Shade Garden, Jessica Labatte’s second solo exhibition at Western Exhibitions, continues the artist’s explorations of paradoxes and illusions within photographic images. The works in Shade Garden champion beauty in the everyday as a radical political gesture in our contemporary moment. The images explore photographic notions of the visible and invisible, the present and withdrawn. Shade Garden will include two interrelated series of color photographs.
The first series is a group of floral still lives. Small and medium sized prints will be installed in a salon fashion in the gallery alongside three monumentally scaled prints. Marking temporality in the everyday domestic space of the artist’s home and garden, Labatte has photographed every flower that bloomed over the course of one growing season. The pictures incorporate indexes of nurturing and domestic spaces–the clutter of objects and materials that accompany parenthood and artistic practice. Challenging myths of artistic practice and motherhood espoused by early feminist artists, these works look to depict new definitions of feminist art practice.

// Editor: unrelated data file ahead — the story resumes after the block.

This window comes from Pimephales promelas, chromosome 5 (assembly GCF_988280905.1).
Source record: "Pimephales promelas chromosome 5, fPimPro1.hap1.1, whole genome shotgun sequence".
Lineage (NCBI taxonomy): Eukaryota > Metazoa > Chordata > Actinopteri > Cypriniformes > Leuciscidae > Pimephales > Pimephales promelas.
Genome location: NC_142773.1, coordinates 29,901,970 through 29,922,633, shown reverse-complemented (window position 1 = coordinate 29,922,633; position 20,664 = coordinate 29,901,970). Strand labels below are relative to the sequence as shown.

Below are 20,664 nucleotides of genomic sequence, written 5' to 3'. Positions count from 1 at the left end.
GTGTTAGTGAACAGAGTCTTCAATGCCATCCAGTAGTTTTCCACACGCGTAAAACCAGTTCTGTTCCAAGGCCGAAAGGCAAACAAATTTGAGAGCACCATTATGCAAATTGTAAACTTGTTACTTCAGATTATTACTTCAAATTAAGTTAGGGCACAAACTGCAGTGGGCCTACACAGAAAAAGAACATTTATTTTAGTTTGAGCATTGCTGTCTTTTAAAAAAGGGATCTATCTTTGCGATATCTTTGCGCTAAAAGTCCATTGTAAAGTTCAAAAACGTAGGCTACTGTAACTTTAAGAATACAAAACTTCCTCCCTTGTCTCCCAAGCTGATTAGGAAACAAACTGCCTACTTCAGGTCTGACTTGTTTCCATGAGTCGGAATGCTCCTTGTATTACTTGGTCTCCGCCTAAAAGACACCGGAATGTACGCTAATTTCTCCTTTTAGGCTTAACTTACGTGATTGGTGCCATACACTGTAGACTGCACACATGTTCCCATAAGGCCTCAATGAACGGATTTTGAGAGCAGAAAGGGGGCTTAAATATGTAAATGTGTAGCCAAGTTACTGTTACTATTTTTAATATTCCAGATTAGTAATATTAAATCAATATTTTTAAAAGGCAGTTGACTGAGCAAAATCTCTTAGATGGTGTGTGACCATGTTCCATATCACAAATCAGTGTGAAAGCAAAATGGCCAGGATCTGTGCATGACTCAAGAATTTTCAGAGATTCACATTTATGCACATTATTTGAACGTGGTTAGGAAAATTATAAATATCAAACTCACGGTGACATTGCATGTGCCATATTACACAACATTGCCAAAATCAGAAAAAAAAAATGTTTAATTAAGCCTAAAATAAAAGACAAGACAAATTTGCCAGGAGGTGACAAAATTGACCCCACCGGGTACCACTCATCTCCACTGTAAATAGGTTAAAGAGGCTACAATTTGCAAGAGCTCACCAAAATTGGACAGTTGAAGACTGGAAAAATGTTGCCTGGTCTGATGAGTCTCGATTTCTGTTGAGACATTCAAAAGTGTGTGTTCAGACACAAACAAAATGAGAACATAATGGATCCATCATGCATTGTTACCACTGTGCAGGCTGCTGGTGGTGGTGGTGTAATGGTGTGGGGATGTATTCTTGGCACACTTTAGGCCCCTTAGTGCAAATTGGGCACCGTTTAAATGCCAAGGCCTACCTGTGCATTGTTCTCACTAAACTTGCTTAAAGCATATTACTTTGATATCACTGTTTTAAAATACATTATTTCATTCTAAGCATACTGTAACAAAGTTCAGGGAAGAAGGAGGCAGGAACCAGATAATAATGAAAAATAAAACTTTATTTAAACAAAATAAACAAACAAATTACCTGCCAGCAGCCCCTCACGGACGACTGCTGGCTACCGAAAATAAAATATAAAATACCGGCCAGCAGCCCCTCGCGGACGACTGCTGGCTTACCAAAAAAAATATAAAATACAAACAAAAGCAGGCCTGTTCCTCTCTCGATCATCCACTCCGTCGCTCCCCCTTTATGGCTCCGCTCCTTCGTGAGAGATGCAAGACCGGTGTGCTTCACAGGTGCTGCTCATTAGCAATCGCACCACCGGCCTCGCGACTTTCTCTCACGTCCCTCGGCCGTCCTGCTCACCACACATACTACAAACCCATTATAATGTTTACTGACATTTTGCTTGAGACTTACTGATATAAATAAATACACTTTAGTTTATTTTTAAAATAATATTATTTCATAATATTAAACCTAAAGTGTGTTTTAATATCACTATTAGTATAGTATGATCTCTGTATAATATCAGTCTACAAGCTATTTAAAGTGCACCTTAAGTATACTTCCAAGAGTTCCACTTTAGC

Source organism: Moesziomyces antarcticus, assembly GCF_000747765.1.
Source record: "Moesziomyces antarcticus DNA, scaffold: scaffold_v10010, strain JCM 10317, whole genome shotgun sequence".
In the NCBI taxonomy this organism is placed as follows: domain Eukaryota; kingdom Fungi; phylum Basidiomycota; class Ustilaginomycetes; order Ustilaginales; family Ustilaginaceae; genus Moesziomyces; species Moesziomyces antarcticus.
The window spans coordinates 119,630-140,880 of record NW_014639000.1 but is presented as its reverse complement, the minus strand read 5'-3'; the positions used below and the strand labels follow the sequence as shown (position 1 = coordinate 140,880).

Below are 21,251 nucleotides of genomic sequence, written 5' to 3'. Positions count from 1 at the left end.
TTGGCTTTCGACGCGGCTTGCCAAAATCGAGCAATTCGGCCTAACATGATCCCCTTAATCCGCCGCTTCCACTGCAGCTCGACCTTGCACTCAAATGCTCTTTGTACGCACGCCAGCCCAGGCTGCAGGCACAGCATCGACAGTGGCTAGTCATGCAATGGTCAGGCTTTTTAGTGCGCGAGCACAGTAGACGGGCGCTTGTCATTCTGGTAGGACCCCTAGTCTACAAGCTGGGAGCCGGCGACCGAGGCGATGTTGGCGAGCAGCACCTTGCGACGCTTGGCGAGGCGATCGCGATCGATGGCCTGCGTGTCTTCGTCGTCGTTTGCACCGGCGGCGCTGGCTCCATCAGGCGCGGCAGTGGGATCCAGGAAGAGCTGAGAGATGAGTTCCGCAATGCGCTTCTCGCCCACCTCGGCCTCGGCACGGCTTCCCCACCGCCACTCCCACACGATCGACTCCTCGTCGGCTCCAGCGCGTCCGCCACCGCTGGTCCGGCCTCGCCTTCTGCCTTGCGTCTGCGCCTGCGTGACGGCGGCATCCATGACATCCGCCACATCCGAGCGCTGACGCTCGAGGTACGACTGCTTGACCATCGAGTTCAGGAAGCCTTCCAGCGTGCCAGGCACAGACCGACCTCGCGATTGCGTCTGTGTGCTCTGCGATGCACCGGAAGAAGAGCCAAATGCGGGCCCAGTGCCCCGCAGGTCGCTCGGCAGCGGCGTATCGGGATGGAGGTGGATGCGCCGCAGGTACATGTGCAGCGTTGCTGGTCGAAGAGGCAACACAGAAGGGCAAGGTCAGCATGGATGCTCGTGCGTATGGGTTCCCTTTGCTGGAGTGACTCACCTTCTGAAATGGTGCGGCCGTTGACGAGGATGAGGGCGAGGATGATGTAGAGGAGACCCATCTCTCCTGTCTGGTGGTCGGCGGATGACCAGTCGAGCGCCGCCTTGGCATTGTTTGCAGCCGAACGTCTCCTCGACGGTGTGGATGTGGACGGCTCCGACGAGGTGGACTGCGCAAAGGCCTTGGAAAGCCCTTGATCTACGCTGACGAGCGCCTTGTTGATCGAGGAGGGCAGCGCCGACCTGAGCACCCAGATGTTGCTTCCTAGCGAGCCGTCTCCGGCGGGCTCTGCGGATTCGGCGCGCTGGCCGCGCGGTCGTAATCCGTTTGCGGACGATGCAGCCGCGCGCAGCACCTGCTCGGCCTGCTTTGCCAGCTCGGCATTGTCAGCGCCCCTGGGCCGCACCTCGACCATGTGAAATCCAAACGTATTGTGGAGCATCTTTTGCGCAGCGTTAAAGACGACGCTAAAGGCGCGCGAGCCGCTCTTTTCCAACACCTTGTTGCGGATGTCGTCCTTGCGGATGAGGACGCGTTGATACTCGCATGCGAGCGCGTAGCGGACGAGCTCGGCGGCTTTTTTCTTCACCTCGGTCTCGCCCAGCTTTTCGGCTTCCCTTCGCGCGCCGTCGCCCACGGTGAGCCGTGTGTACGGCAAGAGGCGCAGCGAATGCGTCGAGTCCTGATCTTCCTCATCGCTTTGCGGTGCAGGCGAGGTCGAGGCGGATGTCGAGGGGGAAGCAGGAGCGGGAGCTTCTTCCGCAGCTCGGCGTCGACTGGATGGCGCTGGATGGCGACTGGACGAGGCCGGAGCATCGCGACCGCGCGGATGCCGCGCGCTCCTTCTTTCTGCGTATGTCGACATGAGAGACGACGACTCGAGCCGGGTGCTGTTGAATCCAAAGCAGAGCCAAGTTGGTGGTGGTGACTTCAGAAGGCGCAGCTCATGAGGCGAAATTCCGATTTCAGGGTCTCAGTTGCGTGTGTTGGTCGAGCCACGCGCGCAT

The second series of photographs capture the experience of being in the garden, as color and dappled light are constantly in flux. In these seemingly abstract works, color, light, and shadow explore an imagined virtual space beyond traditional notions of photographic representation. Drawing inspiration from Hilma af Klint, and early photographic abstractionists such as Lazlo Moholy Nagy, these works meditate on color, time, and sensation as an alternative present within the everyday. To create these brightly colored images, the artist uses film and a large format camera to capture multiple exposures of collaged color paper. This process allows one image to fuse with another, obscuring and revealing forms, textures, and the fleeting effects of light and shadow. These depictions create a virtual space that becomes a metaphor for the visible and invisible within society, photographic image making, and art.
Top image: Shadow Plants 1, 2018, archival inkjet print, 30 x 40 in.